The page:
Please take note of our course rules and good golf etiquette to make sure everyone has the best time on the course. It’s important to be mindful of the course rules to keep play moving and to respect the course to help maintain it’s beauty.


#1 – Show up 10-20 minutes before tee time

#2 – No groups larger than 4 people

#3 – Abide by all course guidance for the day

#4 – Keep up the pace of play. Your pace will impact dozens of other groups

#5 – Please allow faster groups/players to play through

#6 – Keep carts out of tall grass & visibly wet areas

#7 – Keep carts at least 30’ away from greens

#8 – Keep up the pace of play. An average round should not take much longer than four hours

#9 – Please rake any sand bunkers you disturb

#10 – NYS law mandates that no outside alcohol is allowed!


Show Up Early

This is one of the easiest things to do yet so many people still make this mistake every single time. Be sure to show up at least 20 minutes before your scheduled tee time. It’s bad for your game when you need to scramble from your car to the 1st tee box.

Warm Up with Three Balls

You don’t need a bucket of balls to warm up on the practice green. Use your own 3 balls and don’t putt in the way of others.

Talk to Your Ball and Your Ball Only

There’s nothing worse than a buddy saying “don’t hit the water” when you are standing in the same spot and are well aware of the water. If you need self-assurance for hitting your own ball, that’s fine, just don’t presume others want to hear it.

Always Yell Fore

Always know where other players are on the course. If it is even remotely possible that your ball may hit someone, yell FORE loudly.

Be Careful Where You Walk

This is especially important on the green, where you should avoid walking in the potential line of a golfer’s putt. The slightest spike mark can knock the ball off line.

Playing Slow

Slow pace of play is probably the most frustrating thing not only for those in your group, but all others coming behind you. A good motto – if you are playing bad, make sure you play bad fast. And if you are a beginner, having the exact yardage to the hole is probably not the most important thing. Nobody wants to play a 5 or even 6 hour round.

Get Off the Phone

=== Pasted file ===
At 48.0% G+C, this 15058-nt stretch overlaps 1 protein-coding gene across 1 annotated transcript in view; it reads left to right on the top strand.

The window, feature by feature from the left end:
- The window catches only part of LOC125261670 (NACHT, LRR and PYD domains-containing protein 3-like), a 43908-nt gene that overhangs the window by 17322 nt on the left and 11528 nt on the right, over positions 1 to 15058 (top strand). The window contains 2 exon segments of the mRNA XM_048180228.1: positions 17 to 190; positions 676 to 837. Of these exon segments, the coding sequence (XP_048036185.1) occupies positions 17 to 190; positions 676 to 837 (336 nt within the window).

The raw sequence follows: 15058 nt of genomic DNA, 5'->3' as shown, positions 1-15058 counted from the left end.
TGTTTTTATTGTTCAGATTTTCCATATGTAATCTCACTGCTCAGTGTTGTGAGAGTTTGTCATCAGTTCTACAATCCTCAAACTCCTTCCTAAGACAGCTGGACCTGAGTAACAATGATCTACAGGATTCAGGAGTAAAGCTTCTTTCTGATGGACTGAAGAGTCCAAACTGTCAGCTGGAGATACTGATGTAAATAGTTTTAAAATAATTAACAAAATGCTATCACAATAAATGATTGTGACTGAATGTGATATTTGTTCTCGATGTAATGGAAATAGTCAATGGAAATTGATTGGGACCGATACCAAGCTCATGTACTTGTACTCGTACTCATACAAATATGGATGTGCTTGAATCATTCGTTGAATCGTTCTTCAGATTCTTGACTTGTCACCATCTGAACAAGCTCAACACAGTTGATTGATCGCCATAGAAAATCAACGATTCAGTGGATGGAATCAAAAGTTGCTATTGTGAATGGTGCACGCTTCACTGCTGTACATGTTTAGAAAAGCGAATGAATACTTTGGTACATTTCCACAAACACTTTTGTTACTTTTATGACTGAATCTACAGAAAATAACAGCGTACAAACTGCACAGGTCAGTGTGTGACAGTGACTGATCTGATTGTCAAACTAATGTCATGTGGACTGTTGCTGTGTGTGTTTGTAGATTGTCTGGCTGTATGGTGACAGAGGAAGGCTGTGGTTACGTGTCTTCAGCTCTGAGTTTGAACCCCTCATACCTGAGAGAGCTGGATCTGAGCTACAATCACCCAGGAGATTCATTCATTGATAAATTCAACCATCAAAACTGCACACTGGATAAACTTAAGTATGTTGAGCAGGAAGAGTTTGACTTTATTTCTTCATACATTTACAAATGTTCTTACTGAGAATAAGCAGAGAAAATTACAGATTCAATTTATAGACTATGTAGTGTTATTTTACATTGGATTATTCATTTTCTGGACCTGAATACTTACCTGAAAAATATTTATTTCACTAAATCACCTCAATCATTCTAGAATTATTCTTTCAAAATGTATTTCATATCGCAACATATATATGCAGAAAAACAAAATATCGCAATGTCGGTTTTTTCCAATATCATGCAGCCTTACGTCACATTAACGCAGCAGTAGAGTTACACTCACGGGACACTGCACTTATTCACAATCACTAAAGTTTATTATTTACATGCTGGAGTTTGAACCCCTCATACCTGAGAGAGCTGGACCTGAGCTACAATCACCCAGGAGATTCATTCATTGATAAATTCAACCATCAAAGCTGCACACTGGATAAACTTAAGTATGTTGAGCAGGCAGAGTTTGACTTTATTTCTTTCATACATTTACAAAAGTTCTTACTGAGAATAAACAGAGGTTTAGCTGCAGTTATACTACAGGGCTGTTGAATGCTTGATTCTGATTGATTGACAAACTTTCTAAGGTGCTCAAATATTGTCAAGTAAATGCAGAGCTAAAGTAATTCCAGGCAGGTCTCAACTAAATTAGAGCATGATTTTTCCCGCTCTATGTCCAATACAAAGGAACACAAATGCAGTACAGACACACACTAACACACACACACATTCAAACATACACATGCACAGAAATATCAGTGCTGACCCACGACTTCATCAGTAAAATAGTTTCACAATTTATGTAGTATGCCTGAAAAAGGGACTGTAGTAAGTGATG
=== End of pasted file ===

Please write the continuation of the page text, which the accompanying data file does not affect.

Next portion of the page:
Turn off the technology as much as possible. If you need your phone, make sure it is in silent mode.

Obey the Course Cart Rules

Carts may seem to be the best invention ever when you are playing a long 18 holes. But respecting the course rules is important etiquette. Scatter where appropriate (i.e. don’t go in the same path as other carts when tracks are being left). When it’s wet conditions, keep to the fairways and avoid visibly wet areas.

Don’t Talk While Others are Hitting

Many people consider this the single most important rule of etiquette. When some is hitting, stay silent and avoid moving in their line of sight.

Moving or Standing Behind Someone on the Green

It is extremely distracting to have someone stand behind your line of sight when you are putting. And if that person is moving around, that is doubly distracting. If you want to get a read on his line, wait until he putts then rush over to see it. Watch your shadow as well to make sure it doesn’t interfere with the putter’s ability to see the hole or his line to the hole. Stand far enough way so as to not be a distraction.

Know the Rules

Establish the rules for the round before hitting off the first tee. What will the group do about a ball out of bounds? How far is the “gimme” putt? Establish those kinds of things before you begin.

Lost Ball Etiquette

As of 2019, the rule is 3 minutes…you have 3 minutes to find your ball MAX. After your hit, watch the ball until you can’t see it any longer so that you have a good idea where it is. But if you cannot find it in 3 minutes, take a drop and move on.

Ready Golf

One of the reasons golf takes so long is that most players aren’t playing ready golf. Ready golf is nothing more than being ready once it’s your turn to hit. Save honors golf (furthest one out) for tournaments or highly skilled players. Research shows that ready golf produces better results as it allows a golfer to stay in rhythm.